It's always great when a young comic reader sees themselves in a story, but this can be a little harder for LGBTQ+ kids. Historically, there has been a real dearth of queer representation in comics, especially in children's and young adult books. That's starting to change, as highlighted at a high-spirited and impassioned conversation at New York Comic Con's LGBTQ+ In Children's Graphic Novels panel on Thursday.
Ryan Mita from the Children's Book Council, who sponsored the panel, got started with a warm welcome filled with gratitude ahead of the important, needed conversations that soon followed. The CBC is all about making books available to children, and that – of course – includes LGBTQ+ children. They have as much a right to stories that are about them and their lives as heterosexual children do. But sometimes, those stories are hard to find.
"We have a long way to go, but we're heading pretty quickly in the general direction," Estranged writer and illustrator Ethan M. Aldridge said, wonderfully conveying the general sentiment of the panel. He was joined by an excellent representation of queer creators, sitting alongside Natalie Riess (Space Battle Lunchtime, Dungeon Critters), Mariko Tamaki (Lumberjanes, X-23, Laura Dean Keeps Breaking Up with Me), and Brooklyn Allen (Lumberjanes). Gina Gagliano of Random House Graphic moderated the conversation.
"They're just sort of pervasive, you almost can't get away with it." Aldridge laughed when asked how LGBTQ+ themes come into his work. Estranged is a fantasy changeling story about two boys and an angsty thinly veiled coming out metaphor. "Queer things are everywhere [in it.]"
Riess agreed with the sentiment. "If you are a queer creator, it's a sauce that's just going to be all over everything you do." She explained how she creates what her 12-year-old self would have wanted (and needed) to read.
As for Lumberjanes, Tamaki and Allen agreed that it's "sort of lesbian therapy for Grade 5 and up." But their targeted audience goes beyond that. "We want to focus on more intersectionality, for sure." Allen added. They said they wanted to get Lumberjanes into the hands of people on different levels of the queer spectrum.
And getting these graphic novels into LGBTQ+ children's hands is indeed one of the major problems, as would-be readers are stifled by banned book lists, principals who remove queer novels from school libraries, and parents refusing to buy them outright. Luckily, the panelists all agreed there are superheroes trying to fight this injustice: Librarians.
Aldridge told the story of a librarian he met during Flame Con, who asked for recommendations. She wanted to curate a broad and diverse library for her school, but the administration was filtering out queer and LGBTQ+ books from her online orders. So, to beat the system, she went to trade shows and conventions and bought the books herself, sneaking them onto the school shelves.
Tamaki followed up with a sneaky librarian tale of her own, as she and other teachers would literally sneak into the principal's office to steal back LGBTQ+ books that he had taken from the shelves. "They're willing to special ops this stuff, smuggle it into the hands of kids that need them."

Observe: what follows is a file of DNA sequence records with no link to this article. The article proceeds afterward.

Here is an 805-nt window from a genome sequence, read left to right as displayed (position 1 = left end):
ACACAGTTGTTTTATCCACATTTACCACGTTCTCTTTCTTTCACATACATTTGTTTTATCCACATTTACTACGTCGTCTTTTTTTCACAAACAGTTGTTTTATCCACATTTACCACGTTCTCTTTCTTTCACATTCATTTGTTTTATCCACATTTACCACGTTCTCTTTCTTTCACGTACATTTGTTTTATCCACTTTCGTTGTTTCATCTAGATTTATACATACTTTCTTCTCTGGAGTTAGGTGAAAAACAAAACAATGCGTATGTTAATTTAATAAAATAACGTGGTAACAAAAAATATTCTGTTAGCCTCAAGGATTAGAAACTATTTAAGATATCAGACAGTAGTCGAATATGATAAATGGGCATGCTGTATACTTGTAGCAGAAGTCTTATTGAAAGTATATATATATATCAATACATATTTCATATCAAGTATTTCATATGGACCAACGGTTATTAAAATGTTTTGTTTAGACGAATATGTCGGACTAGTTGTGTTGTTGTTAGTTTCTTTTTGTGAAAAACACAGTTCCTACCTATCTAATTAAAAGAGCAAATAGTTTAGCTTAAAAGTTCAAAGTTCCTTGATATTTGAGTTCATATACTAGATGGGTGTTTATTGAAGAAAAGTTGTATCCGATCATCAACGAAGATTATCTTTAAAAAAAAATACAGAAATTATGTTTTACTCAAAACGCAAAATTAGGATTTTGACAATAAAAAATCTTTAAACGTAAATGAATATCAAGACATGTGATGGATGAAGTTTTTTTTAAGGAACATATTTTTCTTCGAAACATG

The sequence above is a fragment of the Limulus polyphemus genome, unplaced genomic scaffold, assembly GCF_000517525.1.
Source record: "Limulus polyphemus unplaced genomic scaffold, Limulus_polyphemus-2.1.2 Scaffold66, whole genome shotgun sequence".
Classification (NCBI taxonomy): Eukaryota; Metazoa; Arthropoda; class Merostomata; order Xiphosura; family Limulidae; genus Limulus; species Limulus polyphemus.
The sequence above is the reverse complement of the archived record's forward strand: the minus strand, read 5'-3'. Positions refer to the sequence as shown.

The conversation turned then to how representation has changed, and while all the panelists agreed it'd gotten better, there's a lot more still to be done. Specifically, Marvel and DC were called out for lagging behind other studios and webcomics. Tamaki praised Iceman for its representation, as well as the Harley Quinn and Poison Ivy romance, but the big two studios still have a lot of catching up to do.
"There should be more queer graphic novels. There just should be," Tamaki declared.
How, then, do readers convince studios to publish more work by queer creators about queer stories? The panelists encouraged buying the work that was already out there, as sales always help signal to stores and distributors there's demand. Also, they encouraged being vocal online about what you want to read, and to support queer creators at their booths and at smaller prints. The more LGBTQ+ creators succeeding means more LGBTQ+ stories being able to be told.
And finally came the recommendations. What stories do the panelists think are the ones to read?
Brooklyn Allen suggested DeadEndia by Hamish Steele, the story of a trans protagonist living in an amusement park that also happens to have a portal to hell. Mariko Tamaki swooned over Molly Ostertag's 2018 Ignatz Award Winner for Outstanding Story How The Best Hunter In The Village Met Her Death.
For Natalie Reiss, it was The Prince and the Dressmaker from Jen Wang, a gender-queer tale of a prince and the dressmaker hired to make them dresses. And for Ethan M. Aldridge? He says he's halfway through Ngozi Ukazu's web-comic-turn-physical-comic Check Please, the tale of a former figure skater turned hockey player and pie baking-fiend who develops a crush on his captain.